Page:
The European Union lifted economic sanctions against Yugoslavia yesterday and offered $2 billion to help rebuild the country.
German Foreign Minister Joschka Fischer said that EU foreign ministers had agreed to end an oil embargo, imposed during the Kosovo war in 1999, as well as a ban on commercial flights to and from Serbia, the larger of Yugoslavia's two republics.
But the EU left in place sanctions that target former President Slobodan Milosevic and his allies by freezing their assets abroad and banning them from traveling to the 15 EU nations. A ban on arms sales, imposed by the UN Security Council, also will remain in effect.
The EU foreign ministers remained silent on the fate of Mr. Milosevic, who wants to stay in Yugoslavia and is wanted for trial before the UN war crimes tribunal at The Hague, Netherlands. Mr. Fischer said bringing Milosevic to court was "not a top priority."
The end of some sanctions marked a turning point in Serbia's relations with the rest of Europe and was a first step toward integrating the country into the European mainstream, according to the text of an EU statement. "The Yugoslav people have voted for democracy," the draft statement said. "As a result ... the EU has agreed on a radical revision of its policy towards Yugoslavia."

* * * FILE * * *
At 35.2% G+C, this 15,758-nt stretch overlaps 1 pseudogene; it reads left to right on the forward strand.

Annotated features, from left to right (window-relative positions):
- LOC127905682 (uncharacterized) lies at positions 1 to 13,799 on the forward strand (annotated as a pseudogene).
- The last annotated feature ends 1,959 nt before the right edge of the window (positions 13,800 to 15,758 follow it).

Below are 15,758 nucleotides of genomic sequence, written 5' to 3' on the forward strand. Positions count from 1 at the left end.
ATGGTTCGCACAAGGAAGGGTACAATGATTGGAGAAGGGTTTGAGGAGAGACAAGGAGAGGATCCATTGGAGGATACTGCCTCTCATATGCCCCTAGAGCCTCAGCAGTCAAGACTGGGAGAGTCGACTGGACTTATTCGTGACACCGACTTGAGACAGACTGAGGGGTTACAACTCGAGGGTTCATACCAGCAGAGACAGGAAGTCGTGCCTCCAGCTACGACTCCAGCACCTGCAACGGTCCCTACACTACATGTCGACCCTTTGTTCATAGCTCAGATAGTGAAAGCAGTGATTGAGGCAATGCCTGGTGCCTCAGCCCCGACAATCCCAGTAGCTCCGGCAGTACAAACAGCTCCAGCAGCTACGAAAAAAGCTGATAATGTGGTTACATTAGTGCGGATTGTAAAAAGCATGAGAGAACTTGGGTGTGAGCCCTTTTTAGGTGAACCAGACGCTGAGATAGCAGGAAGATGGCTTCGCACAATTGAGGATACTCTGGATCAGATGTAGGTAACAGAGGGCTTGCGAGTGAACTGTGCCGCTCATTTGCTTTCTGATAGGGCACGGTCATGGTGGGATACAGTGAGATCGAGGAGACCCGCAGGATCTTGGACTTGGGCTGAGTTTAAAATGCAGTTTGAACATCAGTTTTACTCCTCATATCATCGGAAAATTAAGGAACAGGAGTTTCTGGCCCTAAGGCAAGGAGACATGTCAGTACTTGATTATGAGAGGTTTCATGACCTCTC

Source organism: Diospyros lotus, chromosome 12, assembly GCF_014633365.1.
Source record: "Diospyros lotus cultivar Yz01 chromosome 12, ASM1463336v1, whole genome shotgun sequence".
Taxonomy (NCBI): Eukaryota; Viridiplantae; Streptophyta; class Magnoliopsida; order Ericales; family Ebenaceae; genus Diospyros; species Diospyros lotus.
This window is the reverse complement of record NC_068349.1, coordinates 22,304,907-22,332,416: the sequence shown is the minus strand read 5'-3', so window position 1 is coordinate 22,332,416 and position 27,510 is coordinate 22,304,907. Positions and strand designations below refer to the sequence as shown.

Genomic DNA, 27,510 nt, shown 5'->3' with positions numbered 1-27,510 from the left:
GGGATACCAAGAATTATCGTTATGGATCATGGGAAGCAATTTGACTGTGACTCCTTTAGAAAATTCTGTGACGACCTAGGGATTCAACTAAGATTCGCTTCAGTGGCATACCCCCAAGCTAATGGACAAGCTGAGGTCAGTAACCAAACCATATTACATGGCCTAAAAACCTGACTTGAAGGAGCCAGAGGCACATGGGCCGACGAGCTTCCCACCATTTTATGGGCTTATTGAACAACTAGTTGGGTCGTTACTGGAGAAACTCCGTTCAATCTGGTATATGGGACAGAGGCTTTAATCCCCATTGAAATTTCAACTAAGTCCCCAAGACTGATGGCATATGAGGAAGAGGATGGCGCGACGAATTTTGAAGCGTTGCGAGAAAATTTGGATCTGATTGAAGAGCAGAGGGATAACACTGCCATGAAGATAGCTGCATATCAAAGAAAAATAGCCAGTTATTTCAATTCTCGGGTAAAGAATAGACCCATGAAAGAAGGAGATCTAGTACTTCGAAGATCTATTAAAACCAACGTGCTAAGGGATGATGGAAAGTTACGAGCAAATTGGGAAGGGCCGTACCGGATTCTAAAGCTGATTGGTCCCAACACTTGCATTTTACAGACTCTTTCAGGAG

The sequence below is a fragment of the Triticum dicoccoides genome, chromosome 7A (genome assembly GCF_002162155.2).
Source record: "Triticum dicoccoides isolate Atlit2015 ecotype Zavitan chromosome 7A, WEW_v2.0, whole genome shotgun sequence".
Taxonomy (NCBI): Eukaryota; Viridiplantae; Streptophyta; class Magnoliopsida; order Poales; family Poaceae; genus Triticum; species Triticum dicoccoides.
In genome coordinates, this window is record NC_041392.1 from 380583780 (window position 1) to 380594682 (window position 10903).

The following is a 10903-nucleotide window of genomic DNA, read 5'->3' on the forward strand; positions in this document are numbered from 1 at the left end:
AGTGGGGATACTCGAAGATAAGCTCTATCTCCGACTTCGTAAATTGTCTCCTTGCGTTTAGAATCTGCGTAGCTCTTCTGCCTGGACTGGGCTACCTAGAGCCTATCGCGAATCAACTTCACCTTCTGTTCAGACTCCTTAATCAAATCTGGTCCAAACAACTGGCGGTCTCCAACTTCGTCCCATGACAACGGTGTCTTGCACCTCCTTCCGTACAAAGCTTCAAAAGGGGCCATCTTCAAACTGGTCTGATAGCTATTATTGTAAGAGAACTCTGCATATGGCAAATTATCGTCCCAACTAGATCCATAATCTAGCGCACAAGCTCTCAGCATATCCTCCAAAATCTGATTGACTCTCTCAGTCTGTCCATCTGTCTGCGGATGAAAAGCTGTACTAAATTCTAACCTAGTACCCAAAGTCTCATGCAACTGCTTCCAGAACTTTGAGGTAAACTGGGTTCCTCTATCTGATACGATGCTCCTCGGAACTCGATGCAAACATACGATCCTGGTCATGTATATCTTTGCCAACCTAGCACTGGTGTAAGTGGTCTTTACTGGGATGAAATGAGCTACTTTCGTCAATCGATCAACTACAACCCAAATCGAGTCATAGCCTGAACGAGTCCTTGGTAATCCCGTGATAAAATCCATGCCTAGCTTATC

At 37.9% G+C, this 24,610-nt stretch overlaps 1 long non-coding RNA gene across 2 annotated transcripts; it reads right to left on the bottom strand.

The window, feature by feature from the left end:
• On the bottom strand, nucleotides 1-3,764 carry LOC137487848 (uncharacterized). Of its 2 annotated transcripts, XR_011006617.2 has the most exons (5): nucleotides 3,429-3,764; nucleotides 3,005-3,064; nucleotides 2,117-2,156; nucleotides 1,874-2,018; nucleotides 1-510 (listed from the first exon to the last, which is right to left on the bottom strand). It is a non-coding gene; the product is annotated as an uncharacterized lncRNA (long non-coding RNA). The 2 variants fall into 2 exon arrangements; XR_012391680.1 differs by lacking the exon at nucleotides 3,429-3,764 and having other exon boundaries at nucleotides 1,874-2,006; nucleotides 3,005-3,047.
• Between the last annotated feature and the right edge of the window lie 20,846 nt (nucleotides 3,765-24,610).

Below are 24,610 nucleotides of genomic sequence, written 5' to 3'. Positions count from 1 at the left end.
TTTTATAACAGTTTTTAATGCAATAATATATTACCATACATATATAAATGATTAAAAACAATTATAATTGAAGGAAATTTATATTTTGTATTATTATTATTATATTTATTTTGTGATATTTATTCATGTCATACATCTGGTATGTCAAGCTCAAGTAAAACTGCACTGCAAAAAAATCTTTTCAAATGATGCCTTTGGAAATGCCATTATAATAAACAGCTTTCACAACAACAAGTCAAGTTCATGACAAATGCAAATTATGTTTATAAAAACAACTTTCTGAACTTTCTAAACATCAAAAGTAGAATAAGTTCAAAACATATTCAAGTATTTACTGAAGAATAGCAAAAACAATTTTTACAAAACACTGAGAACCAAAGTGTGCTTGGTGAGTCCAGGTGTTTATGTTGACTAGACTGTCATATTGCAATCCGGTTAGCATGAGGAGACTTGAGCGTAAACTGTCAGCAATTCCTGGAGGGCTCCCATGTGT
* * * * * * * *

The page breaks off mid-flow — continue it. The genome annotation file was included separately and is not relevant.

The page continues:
For starters, the EU will grant $2 billion in reconstruction aid for Serbia between now and 2007. The EU has always said the funds - part of a larger aid scheme for the entire Western Balkans - would not be given as long as Milosevic was president.
French Foreign Minister Hubert Vedrine, whose country holds the EU presidency, will go to Belgrade today to brief Yugoslavia's President Vojislav Kostunica on the lifting of the sanctions and other issues. Underscoring the EU's desire to normalize relations, Mr. Kostunica has been invited to an EU summit on Friday and Saturday in the French resort of Biarritz.
The EU ministers asked the European Commission to draft a plan under which Yugoslav exports of farm and industrial goods will get duty-free access to the EU market. The issue of Yugoslavia's debts has not been resolved. The country cannot get fresh loans from the European Investment Bank until they are paid, officials said.
Bernard Kouchner, the chief UN administrator for Kosovo, appeared before the EU ministers with a sobering report. He said Kostunica's election does not guarantee a quick end to the rivalry between Serbs and ethnic Albanians in Kosovo. Mr. Kouchner said a lifting of sanctions must be linked to a Kostunica pledge to shed light on the fate of "thousands of missing persons and detainees."
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